Like other LRS programs, the New Hampshire Bar Association’s Lawyer Referral Service is always looking for ways to enhance its public visibility. We have a website, a Facebook page, a Twitter feed, and a presence on LinkedIn, as well as phone book ads; but could we, should we do more? If so, what new ideas could we consider, and—more importantly—afford to implement?
It is hardly surprising that in this technologically-savvy age, an increasing number of people use the Internet to find attorneys. Research shows that the second-largest search engine used by the public is YouTube, giving us the obvious answer to our question of what new ideas to implement: We could make a video for YouTube that could also be added to our website. We loved the idea, but then reality set in. NH LRS is a small program with a staff of three people, none of whom have videography skills, and the cost of a professionally produced video—even a short one—was prohibitive given our minimal marketing budget. We brought it up to our Communications department, but without funding, the project never got off the ground. So, we added it to our future marketing wish list and went back to business as usual.
Fortunately, the old New England tradition of bartering for services is still alive and well in New Hampshire! A local videographer, who had produced commercials for a few law firms in our state, approached our Communications department to inquire about the possibility of exchanging videography services for advertising space in the New Hampshire Bar News. The Bar News editor, remembering our wish list, agreed to the exchange. Our wish had come true, but now we actually had to come up with some ideas.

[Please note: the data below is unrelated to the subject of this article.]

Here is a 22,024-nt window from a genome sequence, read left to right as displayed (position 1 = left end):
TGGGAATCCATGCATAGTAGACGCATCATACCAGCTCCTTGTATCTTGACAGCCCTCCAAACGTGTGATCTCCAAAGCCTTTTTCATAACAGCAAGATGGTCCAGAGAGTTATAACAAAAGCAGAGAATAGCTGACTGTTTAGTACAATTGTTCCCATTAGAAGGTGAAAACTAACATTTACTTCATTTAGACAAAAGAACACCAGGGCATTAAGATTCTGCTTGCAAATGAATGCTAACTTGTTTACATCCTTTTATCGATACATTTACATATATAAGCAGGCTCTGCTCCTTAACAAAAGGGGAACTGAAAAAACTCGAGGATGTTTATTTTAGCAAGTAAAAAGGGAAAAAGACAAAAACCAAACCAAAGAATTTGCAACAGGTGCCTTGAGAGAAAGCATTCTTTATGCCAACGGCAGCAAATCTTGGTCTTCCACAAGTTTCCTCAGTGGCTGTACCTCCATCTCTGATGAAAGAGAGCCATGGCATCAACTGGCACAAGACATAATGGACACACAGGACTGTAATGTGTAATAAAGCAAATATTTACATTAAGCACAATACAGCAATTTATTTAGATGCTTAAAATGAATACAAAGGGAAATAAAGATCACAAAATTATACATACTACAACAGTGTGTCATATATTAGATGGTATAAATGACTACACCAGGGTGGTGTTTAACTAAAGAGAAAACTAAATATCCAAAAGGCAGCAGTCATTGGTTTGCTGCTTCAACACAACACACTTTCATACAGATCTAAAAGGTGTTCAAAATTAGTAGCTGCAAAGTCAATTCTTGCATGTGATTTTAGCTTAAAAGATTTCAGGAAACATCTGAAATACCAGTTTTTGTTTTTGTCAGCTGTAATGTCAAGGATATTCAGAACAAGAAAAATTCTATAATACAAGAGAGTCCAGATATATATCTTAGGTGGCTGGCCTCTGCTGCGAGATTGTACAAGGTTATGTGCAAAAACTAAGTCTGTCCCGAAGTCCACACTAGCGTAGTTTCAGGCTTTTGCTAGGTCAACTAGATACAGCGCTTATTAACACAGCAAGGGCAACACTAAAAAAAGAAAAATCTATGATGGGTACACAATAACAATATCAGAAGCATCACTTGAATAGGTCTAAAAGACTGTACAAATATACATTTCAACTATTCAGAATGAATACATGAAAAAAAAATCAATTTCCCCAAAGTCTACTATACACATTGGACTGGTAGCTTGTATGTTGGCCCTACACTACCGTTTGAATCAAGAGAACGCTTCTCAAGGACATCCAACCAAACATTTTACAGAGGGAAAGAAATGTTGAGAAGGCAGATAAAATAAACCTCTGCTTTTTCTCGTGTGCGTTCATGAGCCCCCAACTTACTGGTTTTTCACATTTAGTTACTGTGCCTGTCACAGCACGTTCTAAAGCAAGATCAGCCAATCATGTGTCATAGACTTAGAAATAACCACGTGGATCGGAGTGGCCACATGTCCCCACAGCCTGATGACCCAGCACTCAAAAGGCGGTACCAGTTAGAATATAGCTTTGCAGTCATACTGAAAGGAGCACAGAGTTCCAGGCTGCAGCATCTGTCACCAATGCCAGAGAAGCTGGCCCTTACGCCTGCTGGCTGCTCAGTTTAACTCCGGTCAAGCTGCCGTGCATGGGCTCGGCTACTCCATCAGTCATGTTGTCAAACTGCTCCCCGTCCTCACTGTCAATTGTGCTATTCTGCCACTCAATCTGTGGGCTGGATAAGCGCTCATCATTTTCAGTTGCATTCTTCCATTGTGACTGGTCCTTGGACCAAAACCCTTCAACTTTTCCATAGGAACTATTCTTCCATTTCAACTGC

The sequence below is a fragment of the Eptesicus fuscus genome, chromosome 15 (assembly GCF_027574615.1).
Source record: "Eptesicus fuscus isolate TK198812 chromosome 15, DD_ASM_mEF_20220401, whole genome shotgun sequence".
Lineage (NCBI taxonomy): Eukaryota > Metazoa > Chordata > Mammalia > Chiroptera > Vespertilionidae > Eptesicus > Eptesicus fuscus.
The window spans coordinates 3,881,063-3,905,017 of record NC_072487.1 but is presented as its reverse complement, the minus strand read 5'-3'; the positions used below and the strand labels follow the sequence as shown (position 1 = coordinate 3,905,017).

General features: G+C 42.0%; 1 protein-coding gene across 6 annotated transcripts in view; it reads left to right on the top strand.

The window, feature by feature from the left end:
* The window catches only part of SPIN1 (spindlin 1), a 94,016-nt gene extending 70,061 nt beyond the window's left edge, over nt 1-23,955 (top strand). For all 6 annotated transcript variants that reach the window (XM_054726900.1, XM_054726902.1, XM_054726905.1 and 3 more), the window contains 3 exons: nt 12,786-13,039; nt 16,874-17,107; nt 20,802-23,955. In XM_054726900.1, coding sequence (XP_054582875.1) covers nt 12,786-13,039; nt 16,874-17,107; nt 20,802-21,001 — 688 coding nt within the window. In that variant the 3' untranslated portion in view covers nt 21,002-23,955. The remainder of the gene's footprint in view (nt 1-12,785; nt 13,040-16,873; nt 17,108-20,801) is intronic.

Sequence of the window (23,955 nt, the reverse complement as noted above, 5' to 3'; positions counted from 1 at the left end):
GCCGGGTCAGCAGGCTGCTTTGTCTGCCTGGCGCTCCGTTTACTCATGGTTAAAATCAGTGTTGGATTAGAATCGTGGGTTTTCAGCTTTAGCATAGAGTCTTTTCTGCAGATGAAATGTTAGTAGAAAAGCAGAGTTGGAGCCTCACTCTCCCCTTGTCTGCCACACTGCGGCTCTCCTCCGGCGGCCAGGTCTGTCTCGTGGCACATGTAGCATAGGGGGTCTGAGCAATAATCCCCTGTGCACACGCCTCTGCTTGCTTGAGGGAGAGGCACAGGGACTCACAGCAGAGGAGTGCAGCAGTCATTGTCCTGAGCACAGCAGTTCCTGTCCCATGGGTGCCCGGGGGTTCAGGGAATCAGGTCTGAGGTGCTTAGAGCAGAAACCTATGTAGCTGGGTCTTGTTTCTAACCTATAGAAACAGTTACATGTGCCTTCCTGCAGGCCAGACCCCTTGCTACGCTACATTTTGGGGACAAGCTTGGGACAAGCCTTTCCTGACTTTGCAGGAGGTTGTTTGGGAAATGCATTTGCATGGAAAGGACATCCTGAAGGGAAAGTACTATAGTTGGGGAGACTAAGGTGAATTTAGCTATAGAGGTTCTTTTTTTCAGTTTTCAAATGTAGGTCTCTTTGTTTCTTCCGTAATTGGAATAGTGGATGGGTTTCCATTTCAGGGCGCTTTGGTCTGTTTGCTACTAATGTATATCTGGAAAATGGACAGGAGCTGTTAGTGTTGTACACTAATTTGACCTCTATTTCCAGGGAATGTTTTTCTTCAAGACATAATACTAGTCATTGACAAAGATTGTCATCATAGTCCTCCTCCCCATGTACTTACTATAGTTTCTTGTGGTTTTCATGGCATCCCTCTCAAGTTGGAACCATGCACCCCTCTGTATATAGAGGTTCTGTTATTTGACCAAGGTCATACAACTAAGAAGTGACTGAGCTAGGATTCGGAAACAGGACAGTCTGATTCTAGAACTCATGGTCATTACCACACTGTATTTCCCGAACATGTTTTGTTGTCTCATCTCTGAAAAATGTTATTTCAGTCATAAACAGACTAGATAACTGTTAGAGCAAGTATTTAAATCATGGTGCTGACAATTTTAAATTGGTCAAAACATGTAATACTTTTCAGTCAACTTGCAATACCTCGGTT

When it came time to plot our storyline, we looked at several other LRS programs’ videos and decided on a humorous look at how people use search engines to find a lawyer. Since we view the Internet as our biggest competitor, we wanted to emphasize that looking online for an attorney can be time-consuming and frustrating.
In the 2015 Spring-Summer Dialogue article, “Reaching Online Legal Consumers at the Micro-Moment They Need You,” Ken Matejka pointed out that many of today’s legal consumers make contact with the LRS through a search engine on their smart phones. To an inexperienced legal consumer, scrolling through hundreds of lawyer names on a tiny screen on a smart phone is as time-consuming and potentially frustrating as paging through ad after ad in the telephone book. We wanted to extend the message to the legal consumer that the Lawyer Referral Service could save countless hours of frustrating research—and all it would take would be a brief five-to-ten-minute phone call or an email.
During a brainstorming session, we came up with the idea of a consumer trying to talk to his/her cell phone to find the right attorney, but getting all kinds of irrelevant answers. Since we were not in a financial position to hire actors, we enlisted the help of a staff member to play the frustrated consumer. We also asked a particularly satisfied client, who had recently raved about our service, if she would appear in the video to provide a short testimonial. She was flattered we asked, and readily agreed.
The video shoot itself took the better part of a day, but having a professional involved made this a painless process for LRS Staff, and in just a few weeks the video was “live” on our website. The Bar Association’s trusty Communications department sent out a press release and included it in the Bar’s e-bulletin, and we posted the video on all of our social media sites. It is still too early to count the number of hits and decide whether this project will result in more referrals. We have noticed, however, that attorneys are paying attention and several have inquired about panel membership.
With our small marketing budget, we never imagined we would ever have the resources to professionally create this marketing tool. By discussing our ideas (no matter how far-fetched) with other departments within our Bar Association, our request was remembered when an opportunity arose. In other words—the squeaky wheel!